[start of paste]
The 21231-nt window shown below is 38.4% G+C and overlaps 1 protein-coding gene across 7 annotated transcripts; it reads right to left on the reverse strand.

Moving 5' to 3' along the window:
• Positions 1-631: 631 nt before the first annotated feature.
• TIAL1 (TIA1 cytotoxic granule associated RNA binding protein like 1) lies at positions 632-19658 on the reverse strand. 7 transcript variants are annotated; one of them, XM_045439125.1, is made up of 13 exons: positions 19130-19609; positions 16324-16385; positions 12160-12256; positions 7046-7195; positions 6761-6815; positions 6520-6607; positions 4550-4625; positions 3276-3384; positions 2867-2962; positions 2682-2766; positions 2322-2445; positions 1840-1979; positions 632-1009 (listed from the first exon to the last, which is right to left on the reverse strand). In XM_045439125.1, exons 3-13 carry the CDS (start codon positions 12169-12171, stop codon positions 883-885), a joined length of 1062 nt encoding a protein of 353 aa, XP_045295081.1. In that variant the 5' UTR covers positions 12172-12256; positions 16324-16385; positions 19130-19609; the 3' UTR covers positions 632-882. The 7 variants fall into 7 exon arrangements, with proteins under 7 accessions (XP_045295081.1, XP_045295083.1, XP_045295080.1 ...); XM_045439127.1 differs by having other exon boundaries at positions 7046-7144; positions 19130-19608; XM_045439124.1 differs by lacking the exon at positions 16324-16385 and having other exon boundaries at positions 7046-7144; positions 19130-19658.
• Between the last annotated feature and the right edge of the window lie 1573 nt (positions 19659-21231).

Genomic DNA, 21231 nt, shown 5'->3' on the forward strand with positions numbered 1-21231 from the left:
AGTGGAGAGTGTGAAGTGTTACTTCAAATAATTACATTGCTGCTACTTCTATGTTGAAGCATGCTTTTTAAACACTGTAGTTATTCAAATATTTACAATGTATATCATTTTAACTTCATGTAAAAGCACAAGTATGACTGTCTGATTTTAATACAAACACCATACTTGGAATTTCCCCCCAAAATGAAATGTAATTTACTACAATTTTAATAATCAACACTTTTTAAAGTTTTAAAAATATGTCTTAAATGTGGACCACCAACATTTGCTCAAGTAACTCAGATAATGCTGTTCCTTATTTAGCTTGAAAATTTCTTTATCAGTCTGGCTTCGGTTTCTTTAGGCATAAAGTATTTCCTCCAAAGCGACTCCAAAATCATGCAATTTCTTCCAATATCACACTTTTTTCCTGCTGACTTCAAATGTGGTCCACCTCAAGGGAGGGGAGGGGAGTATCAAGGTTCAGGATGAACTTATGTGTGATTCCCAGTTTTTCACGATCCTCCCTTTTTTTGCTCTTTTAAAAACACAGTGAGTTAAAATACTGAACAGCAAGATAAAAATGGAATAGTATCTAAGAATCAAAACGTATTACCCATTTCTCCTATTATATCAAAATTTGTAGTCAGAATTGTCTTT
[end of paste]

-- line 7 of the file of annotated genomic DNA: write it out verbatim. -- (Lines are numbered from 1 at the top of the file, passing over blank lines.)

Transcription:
AGTGGAGAGTGTGAAGTGTTACTTCAAATAATTACATTGCTGCTACTTCTATGTTGAAGCATGCTTTTTAAACACTGTAGTTATTCAAATATTTACAATGTATATCATTTTAACTTCATGTAAAAGCACAAGTATGACTGTCTGATTTTAATACAAACACCATACTTGGAATTTCCCCCCAAAATGAAATGTAATTTACTACAATTTTAATAATCAACACTTTTTAAAGTTTTAAAAATATGTCTTAAATGTGGACCACCAACATTTGCTCAAGTAACTCAGATAATGCTGTTCCTTATTTAGCTTGAAAATTTCTTTATCAGTCTGGCTTCGGTTTCTTTAGGCATAAAGTATTTCCTCCAAAGCGACTCCAAAATCATGCAATTTCTTCCAATATCACACTTTTTTCCTGCTGACTTCAAATGTGGTCCACCTCAAGGGAGGGGAGGGGAGTATCAAGGTTCAGGATGAACTTATGTGTGATTCCCAGTTTTTCACGATCCTCCCTTTTTTTGCTCTTTTAAAAACACAGTGAGTTAAAATACTGAACAGCAAGATAAAAATGGAATAGTATCTAAGAATCAAAACGTATTACCCATTTCTCCTATTATATCAAAATTTGTAGTCAGAATTGTCTTT